Recently I had asked a child, “Can I go to your school?” He looked away with an amused smile and replied, “Maybe I think it (school) is for kids!” The adults in the room broke out in laughter, before I went on to explain myself more clearly, “Can I visit you in your school?” This time, I got the answer I was looking for, “Yes.” This example struck me that what we often assume to be easily understood could hold an entirely different meaning for a child with autism spectrum disorder (ASD). It leads us to ponder - how clear are we in communicating our intentions to our children with ASD?
Perhaps it is not often reflected upon but our everyday communications presume shared understanding between communication partners. It assumes that there is a common focus of attention, with an understanding of the intentions of both parties. On top of that, our spoken words are full of abstract language that is embedded in a pool of hidden social rules and cues that we register and adjust to with relative ease. Take the weekly staff meeting for example – before the boss enters, someone announces in a hushed tone, “He’s here!” What would you find yourself doing? How did you know what to do based on those words you just heard?
When we see the complexity of integrating social cues and spoken language in the scenario above, we can try to understand how our children with ASD may interpret language literally. It is known that ASD affects these social-cognitive skills, which are essential for learning to understand the intentions and language of others. We also know that these skills are developed when children engage in social interactions. It is during these interactions, that they are attempting to make sense of the world around them. When these are affected, they may explain why a child with ASD may have difficulty interpreting language that has more than factual references.
Hence, while our children with ASD are learning the social-cognitive skills, how do we ensure that our words convey exactly what we intended?
First, be specific. This reminds me of what my mentor used to say during my early days as a young early intervention teacher -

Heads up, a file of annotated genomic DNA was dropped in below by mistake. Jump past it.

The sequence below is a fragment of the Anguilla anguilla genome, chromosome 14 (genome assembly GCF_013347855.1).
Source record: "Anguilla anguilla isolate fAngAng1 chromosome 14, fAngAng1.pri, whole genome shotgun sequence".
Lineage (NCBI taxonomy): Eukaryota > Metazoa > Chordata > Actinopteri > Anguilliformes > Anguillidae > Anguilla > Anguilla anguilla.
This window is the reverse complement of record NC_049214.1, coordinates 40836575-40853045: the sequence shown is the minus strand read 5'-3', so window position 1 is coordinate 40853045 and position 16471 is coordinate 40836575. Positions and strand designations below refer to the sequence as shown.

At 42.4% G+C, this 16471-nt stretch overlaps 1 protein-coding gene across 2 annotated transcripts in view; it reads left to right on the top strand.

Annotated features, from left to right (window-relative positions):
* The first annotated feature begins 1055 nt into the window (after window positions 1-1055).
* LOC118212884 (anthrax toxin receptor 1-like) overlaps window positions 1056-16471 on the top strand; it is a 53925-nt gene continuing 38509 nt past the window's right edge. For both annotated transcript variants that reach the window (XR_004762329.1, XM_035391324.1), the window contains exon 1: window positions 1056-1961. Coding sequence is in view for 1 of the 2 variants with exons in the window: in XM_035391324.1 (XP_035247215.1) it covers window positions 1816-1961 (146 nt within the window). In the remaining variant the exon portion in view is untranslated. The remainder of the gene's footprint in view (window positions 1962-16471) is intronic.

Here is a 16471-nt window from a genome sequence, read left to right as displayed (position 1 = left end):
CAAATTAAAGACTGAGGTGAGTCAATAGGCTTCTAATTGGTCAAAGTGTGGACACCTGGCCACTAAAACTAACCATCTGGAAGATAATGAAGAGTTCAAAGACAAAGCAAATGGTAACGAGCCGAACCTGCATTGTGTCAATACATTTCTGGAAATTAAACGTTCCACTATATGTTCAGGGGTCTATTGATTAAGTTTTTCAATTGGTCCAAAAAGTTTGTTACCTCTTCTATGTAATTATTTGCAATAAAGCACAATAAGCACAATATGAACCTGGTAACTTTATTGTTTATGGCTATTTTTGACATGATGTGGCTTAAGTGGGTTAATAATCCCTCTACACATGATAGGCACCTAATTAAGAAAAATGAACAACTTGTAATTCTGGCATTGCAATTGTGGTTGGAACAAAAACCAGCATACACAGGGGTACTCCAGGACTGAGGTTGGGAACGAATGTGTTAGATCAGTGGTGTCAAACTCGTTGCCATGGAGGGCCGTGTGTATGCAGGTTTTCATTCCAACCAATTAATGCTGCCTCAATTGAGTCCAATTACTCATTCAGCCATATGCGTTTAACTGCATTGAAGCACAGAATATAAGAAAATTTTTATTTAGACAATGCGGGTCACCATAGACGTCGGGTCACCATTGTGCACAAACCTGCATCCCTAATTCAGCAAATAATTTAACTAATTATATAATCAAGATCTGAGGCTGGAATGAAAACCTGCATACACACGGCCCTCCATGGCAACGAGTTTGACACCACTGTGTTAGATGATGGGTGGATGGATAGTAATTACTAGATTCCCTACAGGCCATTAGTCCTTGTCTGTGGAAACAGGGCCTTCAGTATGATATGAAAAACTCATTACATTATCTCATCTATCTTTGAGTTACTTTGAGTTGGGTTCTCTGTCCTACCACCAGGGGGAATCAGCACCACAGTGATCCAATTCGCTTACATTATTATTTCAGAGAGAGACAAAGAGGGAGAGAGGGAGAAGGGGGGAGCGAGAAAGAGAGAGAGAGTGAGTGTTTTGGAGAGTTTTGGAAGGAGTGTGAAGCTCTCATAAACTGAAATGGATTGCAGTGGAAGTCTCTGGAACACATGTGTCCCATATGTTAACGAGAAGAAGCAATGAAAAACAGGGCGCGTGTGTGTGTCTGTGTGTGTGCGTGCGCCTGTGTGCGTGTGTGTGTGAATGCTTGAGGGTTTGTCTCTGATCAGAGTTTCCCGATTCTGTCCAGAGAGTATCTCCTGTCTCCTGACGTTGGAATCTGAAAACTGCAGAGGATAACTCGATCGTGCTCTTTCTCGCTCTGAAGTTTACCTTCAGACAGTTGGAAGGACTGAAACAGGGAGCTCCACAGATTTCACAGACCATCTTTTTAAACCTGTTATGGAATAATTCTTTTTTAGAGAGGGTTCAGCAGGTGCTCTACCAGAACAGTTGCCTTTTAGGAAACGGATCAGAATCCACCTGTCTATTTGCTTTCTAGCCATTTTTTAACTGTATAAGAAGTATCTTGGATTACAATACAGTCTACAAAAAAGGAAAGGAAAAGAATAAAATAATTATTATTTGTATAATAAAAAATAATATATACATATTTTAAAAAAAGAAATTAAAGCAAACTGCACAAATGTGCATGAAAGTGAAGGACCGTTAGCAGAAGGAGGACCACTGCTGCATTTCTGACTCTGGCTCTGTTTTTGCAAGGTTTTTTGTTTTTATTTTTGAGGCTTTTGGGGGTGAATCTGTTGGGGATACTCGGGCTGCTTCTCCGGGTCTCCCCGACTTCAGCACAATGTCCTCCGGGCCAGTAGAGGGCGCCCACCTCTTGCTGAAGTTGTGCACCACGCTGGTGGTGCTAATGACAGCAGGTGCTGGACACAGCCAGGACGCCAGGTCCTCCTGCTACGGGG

Instead of – “Can you put your bag down?”
Be specific. Say – “Please put your bag down.”
Second, tell your child what you would like him to do. The need to infer requires that the child be able to read the social cues and intentions of the person. As highlighted above, it may be missed and will seem like a statement of fact. Therefore,
Instead of – “The classroom is not a playground.”
State the action you expect. Say – “Stop running. Please walk in the classroom.”
Third, teach your child the meaning of idioms and cliches before you use them. Or more simply,
Instead of – “You are the apple of my eye.”
Say – “I love you very much.”
With this, let us keep in mind that our children with ASD depend on us as their guides to navigate their world with them, by being as clear as we can with our use of language.
Hobson, R.P. (2012). Autism, literal language and concrete thinking: Some developmental considerations. Psychology Press, 27(1). http://dx.doi.org/10.1080/10926488.2012.638814
Notbohm, E. (2005). Ten things every child with autism wishes you knew. Future Horizons.
Twachtman-Cullen, D. (2014). Symbolic communication: Common pathways and points of departure. In K. Dunn Buron and P. Wolfberg (Eds.), Learners on the autism spectrum: Preparing highly qualified educators and related practitioners (pp. 106 - 131). AAPC Publishing.